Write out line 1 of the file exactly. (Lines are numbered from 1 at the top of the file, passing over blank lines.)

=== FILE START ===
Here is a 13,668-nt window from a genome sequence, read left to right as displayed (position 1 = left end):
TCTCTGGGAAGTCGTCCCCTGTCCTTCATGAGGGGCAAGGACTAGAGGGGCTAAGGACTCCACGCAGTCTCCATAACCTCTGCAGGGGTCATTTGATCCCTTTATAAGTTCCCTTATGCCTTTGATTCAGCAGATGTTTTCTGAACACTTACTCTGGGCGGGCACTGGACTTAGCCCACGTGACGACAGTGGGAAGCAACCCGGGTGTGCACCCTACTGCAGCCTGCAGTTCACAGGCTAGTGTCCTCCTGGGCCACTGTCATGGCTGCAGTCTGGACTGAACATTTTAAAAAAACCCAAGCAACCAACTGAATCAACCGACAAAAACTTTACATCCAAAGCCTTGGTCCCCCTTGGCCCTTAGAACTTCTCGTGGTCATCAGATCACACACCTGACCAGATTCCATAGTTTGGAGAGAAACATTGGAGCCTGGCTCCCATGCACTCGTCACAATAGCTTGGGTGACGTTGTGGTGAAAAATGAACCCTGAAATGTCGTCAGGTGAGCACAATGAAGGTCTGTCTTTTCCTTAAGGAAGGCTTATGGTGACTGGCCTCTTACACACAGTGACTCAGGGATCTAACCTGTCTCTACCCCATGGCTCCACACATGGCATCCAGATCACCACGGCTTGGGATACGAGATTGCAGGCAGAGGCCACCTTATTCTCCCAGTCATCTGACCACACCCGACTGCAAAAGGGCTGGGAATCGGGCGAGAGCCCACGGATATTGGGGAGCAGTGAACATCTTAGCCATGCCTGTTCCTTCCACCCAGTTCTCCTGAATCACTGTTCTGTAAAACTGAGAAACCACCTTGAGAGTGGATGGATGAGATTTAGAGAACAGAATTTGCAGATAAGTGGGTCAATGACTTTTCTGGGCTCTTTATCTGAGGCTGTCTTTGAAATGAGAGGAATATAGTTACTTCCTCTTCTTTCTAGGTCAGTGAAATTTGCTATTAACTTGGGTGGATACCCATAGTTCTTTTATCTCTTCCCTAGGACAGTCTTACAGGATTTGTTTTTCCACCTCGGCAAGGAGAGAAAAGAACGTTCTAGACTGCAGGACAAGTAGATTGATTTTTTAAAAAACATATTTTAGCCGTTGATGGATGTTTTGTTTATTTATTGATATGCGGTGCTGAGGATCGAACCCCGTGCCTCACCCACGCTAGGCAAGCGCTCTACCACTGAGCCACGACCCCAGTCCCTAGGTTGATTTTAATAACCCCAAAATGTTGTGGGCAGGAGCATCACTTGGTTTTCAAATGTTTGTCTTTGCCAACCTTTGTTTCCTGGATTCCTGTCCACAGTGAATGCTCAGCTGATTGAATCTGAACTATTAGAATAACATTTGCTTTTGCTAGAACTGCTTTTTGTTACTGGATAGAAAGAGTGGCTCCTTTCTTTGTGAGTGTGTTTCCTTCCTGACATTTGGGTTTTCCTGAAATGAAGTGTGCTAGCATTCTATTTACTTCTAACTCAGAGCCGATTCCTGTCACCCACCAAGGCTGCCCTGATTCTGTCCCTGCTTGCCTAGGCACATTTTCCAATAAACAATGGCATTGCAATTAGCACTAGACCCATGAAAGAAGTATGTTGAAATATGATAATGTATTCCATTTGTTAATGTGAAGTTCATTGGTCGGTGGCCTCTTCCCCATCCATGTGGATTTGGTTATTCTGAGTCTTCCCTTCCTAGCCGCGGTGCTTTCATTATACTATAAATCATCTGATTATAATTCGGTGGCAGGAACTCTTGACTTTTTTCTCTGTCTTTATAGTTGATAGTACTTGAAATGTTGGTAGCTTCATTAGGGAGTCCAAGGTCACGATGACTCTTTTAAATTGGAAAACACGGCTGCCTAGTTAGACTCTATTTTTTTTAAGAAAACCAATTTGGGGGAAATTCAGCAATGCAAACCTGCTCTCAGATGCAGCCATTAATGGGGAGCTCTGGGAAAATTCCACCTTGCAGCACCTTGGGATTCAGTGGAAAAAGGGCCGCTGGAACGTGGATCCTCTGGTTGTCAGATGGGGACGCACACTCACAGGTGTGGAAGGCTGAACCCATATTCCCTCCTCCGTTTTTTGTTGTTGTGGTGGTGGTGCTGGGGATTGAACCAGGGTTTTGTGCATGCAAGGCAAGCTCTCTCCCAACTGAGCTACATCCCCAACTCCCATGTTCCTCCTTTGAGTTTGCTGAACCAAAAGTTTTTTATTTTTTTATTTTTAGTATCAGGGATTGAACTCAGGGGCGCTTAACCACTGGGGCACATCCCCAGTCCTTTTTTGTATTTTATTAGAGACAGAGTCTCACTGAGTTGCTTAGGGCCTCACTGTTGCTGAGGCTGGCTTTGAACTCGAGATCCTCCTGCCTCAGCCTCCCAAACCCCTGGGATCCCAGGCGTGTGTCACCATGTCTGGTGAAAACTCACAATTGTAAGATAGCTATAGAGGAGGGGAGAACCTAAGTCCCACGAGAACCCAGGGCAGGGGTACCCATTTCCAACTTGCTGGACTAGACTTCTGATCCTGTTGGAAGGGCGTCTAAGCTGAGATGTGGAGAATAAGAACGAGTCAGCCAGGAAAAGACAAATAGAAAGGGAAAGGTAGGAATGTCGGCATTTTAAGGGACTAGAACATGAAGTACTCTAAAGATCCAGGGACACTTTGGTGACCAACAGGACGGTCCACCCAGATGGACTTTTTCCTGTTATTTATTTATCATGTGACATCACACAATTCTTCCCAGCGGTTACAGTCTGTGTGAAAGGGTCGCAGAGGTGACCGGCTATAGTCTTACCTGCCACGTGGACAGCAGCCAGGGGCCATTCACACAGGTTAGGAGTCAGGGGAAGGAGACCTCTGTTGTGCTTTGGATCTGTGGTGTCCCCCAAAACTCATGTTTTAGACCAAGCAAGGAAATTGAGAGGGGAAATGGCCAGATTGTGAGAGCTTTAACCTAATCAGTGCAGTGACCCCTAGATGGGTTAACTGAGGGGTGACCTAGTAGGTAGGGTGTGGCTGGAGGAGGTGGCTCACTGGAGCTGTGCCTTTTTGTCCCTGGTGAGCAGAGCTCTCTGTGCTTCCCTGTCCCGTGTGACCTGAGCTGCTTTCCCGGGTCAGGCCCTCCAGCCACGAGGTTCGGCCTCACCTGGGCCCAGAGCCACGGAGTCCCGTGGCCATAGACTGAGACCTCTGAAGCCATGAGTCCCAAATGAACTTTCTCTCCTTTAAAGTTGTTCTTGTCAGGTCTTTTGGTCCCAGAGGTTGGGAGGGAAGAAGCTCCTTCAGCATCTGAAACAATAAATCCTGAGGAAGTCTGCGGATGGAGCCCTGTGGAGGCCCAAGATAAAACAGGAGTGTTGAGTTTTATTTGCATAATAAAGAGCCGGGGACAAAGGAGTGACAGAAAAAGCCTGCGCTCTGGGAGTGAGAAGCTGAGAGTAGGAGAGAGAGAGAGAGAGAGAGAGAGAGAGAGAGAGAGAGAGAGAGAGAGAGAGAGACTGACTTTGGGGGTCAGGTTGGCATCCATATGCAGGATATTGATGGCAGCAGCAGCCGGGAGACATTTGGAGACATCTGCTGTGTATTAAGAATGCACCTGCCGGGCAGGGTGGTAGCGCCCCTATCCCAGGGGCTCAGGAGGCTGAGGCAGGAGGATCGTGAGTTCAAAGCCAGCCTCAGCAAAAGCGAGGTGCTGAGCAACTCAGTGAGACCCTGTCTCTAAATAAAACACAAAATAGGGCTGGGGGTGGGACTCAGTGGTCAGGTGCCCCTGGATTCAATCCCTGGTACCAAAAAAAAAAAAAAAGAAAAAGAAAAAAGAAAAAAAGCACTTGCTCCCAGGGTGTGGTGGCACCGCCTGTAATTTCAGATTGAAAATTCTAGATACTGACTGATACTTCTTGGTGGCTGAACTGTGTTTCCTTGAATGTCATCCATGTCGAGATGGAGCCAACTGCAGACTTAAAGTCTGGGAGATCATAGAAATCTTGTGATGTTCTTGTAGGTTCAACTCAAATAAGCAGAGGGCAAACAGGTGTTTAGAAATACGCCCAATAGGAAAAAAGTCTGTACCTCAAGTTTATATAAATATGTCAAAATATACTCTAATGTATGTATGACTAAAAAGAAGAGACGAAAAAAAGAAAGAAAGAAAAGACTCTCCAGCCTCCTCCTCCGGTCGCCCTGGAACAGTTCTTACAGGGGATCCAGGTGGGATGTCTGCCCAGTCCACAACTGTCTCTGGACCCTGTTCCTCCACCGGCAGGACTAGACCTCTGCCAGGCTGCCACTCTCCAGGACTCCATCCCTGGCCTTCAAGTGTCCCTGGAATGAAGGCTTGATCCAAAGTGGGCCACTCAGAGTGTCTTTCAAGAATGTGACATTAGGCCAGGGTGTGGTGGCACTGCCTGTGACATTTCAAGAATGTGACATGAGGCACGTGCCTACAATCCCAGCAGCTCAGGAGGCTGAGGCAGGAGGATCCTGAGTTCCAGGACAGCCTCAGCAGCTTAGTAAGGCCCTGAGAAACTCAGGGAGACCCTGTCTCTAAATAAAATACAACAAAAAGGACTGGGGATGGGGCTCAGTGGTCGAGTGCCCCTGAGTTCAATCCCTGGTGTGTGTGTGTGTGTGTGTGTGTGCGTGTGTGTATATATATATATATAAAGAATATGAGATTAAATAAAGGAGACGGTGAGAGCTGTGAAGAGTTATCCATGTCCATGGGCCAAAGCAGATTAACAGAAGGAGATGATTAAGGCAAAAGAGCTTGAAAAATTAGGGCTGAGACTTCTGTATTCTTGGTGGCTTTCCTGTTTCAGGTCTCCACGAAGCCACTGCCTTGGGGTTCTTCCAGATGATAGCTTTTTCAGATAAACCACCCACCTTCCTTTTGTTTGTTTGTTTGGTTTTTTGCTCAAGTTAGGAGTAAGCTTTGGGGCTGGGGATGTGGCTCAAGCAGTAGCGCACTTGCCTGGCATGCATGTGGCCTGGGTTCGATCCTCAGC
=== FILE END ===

Here is a 13,668-nt window from a genome sequence, read left to right as displayed (position 1 = left end):